For much of the last generation, there's been almost no better stock to own than Amazon (AMZN -1.56%).

The stock has gained a phenomenal 160,000% since its 1997 IPO, turning $1,000 into roughly $1.6 million. Even with its historical volatility, to date, Amazon has outperformed the S&P 500 at almost any time horizon over its history, with the exception of its pullback over the last few weeks. Year to date, the stock is up 70%, trouncing the broad-market index, which has gained just 4% this year.

After that bull run, though, investors may be wondering if this is still a good time to buy Amazon or is it ready for a pullback? Let's take a closer look.

An Amazon Prime Air jet inside an airplane hangar.

Image source: Amazon.

Amazon during the pandemic

Nearly all of Amazon's businesses are getting tailwinds from the COVID-19 crisis. As an e-commerce company, Amazon has seen a surge in orders during the pandemic, which lifted overall sales 40% in the second quarter and delivered blowout profit growth as well. Many of the company's other businesses, including cloud computing, video streaming, voice-activated technology, and other emerging technologies are also getting a boost from the pandemic, which has favored technology companies by boosting demand for online services and moving office work into the home.

Arguably, there's been no greater beneficiary of this shift than Amazon. While many of its competitors are facing immense pressure, the company has experienced a sustained spike in demand, especially in its e-commerce division, which helped drive a near-doubling in profits to $5.2 billion even as it spent about $4 billion in COVID-19-related costs.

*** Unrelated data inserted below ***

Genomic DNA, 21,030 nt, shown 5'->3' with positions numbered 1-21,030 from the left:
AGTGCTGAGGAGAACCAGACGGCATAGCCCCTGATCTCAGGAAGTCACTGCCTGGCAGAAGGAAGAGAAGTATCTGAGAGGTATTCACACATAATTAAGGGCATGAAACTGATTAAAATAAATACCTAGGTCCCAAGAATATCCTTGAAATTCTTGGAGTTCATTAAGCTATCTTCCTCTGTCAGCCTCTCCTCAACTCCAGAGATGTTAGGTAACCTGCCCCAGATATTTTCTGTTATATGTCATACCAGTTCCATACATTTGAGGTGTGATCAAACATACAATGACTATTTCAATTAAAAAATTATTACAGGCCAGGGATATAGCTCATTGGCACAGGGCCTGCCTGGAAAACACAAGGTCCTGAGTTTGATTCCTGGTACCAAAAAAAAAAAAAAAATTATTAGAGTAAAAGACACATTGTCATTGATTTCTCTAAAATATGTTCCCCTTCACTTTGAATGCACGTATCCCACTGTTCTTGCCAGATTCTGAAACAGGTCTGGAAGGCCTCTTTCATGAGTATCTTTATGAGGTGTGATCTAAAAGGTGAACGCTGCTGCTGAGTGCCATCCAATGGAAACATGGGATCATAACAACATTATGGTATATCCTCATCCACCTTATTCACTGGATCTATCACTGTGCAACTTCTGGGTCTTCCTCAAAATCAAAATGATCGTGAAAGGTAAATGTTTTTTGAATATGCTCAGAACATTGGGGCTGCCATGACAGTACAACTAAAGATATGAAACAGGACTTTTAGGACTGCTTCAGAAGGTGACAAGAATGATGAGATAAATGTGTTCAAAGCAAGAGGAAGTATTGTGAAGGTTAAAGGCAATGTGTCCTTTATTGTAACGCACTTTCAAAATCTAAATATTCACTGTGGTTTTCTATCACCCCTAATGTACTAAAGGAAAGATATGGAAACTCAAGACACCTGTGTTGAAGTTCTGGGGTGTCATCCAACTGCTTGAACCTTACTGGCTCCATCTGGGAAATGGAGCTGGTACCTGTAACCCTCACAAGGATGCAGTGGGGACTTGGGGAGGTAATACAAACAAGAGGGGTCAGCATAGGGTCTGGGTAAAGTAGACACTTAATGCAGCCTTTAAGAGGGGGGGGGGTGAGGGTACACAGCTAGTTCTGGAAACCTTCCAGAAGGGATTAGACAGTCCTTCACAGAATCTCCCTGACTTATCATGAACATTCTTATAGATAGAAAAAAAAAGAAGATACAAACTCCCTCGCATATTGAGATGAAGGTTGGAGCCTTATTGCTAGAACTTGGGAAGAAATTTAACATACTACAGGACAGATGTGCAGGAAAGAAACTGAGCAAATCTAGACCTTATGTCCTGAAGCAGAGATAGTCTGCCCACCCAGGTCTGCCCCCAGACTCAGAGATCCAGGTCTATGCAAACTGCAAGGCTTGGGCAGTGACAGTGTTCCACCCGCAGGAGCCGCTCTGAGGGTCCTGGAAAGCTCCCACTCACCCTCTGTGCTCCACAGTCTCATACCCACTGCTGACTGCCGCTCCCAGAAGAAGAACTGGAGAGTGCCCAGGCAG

By contrast, brick-and-mortar discretionary retailers have mostly been crushed by the pandemic; mall-based chains, department stores, and apparel retailers have posted massive losses during the first half of the year, and many have been forced into bankruptcy. The retail landscape is likely to look much different when the pandemic is over, as there will be fewer brick-and-mortar stores in the country, and Americans will be more accustomed to shopping online. Additionally, Amazon's logistics infrastructure is only getting stronger, making online shopping easier and more convenient.

What's next for Amazon

Amazon's momentum from the spring looks poised to continue into the second half of the year. For the third quarter, the company called for revenue growth of 24% to 33% and operating income of $2 billion to $5 billion, which includes at least $2 billion in COVID-19-related costs. But there's a good chance that the results will top that as the company's second-quarter guidance proved to be very conservative.

The fourth quarter should also be a record-setter given that Amazon's shopping holiday, Prime Day, is coming in October, meaning that the billions in incremental sales that normally come in the third quarter will move to the fourth quarter. This holiday season is expected to be a big one for e-commerce as Americans will be reluctant to crowd into stores with the pandemic still active.

Meanwhile, the company is laying the groundwork for new business like its recently opened Fresh supermarket, and expanding its cashier-less Amazon Go chain. While many of its competitors are dealing with the fallout from the crisis, Amazon is moving forward.

Is it a buy?

Throughout Amazon's history, investors have always been rewarded over the long term for buying the stock. Given the company's many tailwinds and the momentum it's currently seeing across the business, buying the stock now is likely to pay off over the long term.

While the stock could pull back on macroeconomic issues, especially if Congress doesn't pass another stimulus package, and would likely slide with a broader sell-off, Amazon stock has always looked expensive, so if you're waiting for a better price, it might never come. Buying it on any potential dip would be a smart move, but even at today's price, it looks like a long-term winner.